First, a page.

The results of a new research study performed by researchers at the
Center for the Study of Drug Development
at Tufts University School of Medicine and sponsored by
(NASDAQ: MDSO) found that clinical data gathered from 25 percent of the procedures administered to patients may be unnecessary – and, in the aggregate, are responsible for $3-5 billion in overall clinical trial costs annually.
With clinical trials increasing in complexity, cost and difficulty to execute, life science organizations are under growing pressure to identify opportunities to reduce costs and safely improve R&D efficiencies. Procedures identified as non-core to the protocol may represent opportunities for pharmaceutical companies to streamline their trials and significantly reduce clinical trial budgets.
Presented today by the study’s principal investigator Ken Getz at the
Drug Information Association’s (DIA) Annual Meeting
, the study was conducted over an eight month period and is based on data from 15 international sponsor companies of all sizes. Study participants and Getz’s team used a version of
Medidata Designer® customized for the research study
to collect and analyze more than 115 clinical trial protocols and categorize more than 22,000 medical procedures. The costs of “core” procedures – those supporting study end-points or safety objectives – and “non-core” procedures were measured using Medidata’s extensive benchmarked clinical trial cost database.
“This study is groundbreaking in that it links, for the first time, clinical trial economics to protocol complexity,” said Getz, senior research fellow and research assistant professor at CSDD. “The results have been eye-opening for participating companies and will no doubt serve as a jumping off point for pharmaceutical and biotechnology companies to examine ways to reduce the number of non-core procedures to improve clinical trial efficiency and substantially reduce study budgets.”
Key study findings include:
- Approximately 25% of all clinical trial procedures are considered non-core, i.e. are not directly tied to the trial end-points as agreed upon prior to the study by the U.S. FDA for demonstrating the safety and efficacy of the drug or therapy in question.
- The non-core procedures represent roughly 20% of a clinical trial’s budget – an estimated $1 million in non-core procedure costs per clinical study.
- Considering the number of studies conducted annually, physician-related costs associated with non-core procedures total $2-4 billion a year across the industry.
- These procedures also increase the total burden of the clinical trial, requiring data management, monitoring, statistical analysis etc. Including these related trial costs, the non-core procedures represent an estimated $3-5 billion each year.
Marla Curran, director of clinical statistics and doctor of public health (DrPH) in biostatistics at GlaxoSmithKline (GSK), was part of the study working group and has driven efforts to increase efficiency across GSK trials. She views the study as one of the first to reveal actionable ways to cut clinical development costs without sacrificing safety or quality.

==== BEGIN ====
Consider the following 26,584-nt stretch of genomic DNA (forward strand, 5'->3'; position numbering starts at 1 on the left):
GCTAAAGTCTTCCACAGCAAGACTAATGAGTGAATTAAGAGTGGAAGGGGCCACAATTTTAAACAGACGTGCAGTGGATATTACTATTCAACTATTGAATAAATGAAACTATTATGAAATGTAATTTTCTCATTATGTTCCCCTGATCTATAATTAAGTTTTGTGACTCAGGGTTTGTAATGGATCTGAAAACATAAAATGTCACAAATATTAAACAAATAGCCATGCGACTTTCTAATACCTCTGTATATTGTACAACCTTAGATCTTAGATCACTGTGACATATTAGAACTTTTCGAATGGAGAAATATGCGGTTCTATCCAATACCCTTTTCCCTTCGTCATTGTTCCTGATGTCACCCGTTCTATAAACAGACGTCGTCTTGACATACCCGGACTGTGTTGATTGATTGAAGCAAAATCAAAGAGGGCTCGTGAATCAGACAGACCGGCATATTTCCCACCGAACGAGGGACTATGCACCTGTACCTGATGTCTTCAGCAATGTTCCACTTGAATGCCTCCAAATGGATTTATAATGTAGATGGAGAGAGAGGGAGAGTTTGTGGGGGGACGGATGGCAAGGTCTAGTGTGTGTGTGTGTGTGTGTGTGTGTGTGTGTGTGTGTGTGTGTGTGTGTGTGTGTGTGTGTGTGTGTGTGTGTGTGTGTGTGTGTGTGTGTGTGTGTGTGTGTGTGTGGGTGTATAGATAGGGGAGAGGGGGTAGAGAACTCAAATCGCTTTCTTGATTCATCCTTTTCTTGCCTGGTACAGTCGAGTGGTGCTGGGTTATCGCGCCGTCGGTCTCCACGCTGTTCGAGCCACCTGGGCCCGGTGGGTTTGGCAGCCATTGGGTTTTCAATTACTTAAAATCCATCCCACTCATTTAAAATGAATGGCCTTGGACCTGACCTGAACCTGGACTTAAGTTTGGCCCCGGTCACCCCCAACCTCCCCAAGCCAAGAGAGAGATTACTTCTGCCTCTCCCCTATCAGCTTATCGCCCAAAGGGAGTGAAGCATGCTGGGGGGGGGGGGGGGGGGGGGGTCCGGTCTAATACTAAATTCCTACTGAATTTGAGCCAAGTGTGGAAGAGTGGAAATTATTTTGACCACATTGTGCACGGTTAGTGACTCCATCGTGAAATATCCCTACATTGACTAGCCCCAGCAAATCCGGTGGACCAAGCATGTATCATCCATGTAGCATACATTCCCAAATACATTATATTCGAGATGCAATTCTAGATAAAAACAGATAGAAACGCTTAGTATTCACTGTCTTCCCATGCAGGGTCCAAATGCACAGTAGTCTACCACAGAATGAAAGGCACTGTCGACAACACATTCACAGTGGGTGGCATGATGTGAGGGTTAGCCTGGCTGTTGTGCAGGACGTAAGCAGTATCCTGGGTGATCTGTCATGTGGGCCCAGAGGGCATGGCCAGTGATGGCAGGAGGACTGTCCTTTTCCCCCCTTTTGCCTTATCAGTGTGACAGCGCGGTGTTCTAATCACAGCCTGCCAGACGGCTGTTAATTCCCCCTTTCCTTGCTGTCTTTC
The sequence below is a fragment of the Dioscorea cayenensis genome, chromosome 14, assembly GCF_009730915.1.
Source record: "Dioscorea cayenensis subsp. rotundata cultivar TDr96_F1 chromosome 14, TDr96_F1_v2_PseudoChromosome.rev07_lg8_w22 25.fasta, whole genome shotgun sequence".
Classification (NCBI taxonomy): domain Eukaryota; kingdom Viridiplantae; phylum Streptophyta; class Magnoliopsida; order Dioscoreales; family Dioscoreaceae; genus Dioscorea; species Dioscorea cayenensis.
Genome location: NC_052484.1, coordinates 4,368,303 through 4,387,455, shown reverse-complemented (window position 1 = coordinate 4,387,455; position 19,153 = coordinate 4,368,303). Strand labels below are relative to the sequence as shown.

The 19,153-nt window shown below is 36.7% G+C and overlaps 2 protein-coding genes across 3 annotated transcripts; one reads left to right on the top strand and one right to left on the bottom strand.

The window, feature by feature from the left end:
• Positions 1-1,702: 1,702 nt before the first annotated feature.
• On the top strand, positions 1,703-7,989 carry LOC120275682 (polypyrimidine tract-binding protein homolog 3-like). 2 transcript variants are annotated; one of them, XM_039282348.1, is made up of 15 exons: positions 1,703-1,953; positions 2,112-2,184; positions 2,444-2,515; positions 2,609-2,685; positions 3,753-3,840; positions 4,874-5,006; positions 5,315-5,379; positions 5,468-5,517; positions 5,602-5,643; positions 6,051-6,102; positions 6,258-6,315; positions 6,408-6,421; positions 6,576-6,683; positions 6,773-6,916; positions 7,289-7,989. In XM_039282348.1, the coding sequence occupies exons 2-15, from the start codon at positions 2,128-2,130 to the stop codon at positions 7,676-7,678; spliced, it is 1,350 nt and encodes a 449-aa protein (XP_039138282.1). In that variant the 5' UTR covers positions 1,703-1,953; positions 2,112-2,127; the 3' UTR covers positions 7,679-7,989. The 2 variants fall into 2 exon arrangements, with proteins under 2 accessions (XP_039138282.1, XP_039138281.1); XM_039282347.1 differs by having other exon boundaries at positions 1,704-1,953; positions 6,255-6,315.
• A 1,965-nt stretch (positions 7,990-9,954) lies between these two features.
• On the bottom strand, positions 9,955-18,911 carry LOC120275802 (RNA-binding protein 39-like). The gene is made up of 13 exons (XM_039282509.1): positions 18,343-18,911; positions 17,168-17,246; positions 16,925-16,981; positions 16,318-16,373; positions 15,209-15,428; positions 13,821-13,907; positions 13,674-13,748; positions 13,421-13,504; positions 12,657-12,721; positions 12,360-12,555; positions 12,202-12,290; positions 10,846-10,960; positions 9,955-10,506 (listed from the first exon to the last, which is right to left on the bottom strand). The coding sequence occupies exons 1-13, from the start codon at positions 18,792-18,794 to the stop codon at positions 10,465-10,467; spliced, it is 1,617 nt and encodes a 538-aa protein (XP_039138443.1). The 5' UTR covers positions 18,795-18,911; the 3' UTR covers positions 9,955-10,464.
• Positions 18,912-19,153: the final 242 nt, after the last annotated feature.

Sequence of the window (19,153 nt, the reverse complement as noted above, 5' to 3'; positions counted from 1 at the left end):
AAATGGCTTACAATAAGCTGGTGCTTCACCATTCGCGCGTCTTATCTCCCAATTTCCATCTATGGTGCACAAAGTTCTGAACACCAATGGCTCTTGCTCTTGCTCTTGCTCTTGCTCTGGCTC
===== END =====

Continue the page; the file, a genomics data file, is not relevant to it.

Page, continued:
- “By distinguishing between core and non-core procedures early on in the trial process, this research underscores the critical roles study design and protocol development play in overall clinical trial costs,” said Curran. “Even with this study’s conservative estimate of the procedures organizations could potentially eliminate, it’s clear that the industry can take a closer look at trial design to improve efficiencies while still meeting regulatory requirements.”
Medidata Designer was key to the Tufts CSDD team’s ability to collect information for the study, as it is the only tool to offer clinical trial sponsors visibility into cost and complexity metrics, as well as the structuring capabilities crucial for identifying unnecessary procedures during the study design stage.
- “For years, we have been emphasizing that the effectiveness of any trial starts with a strong study design,” said Glen de Vries, president, Medidata Solutions. “Through the use of Designer, this study emphasizes the increasing role technology, and the expertise around it, will continue to play in helping drug developers design, conduct and manage efficient and effective clinical trials.”
Center for the Study of Drug Development
at Tufts University School of Medicine provides economic, policy and strategic data and analyses to help drug developers, regulators, and policy makers improve the quality and efficiency of pharmaceutical development, review, and utilization.
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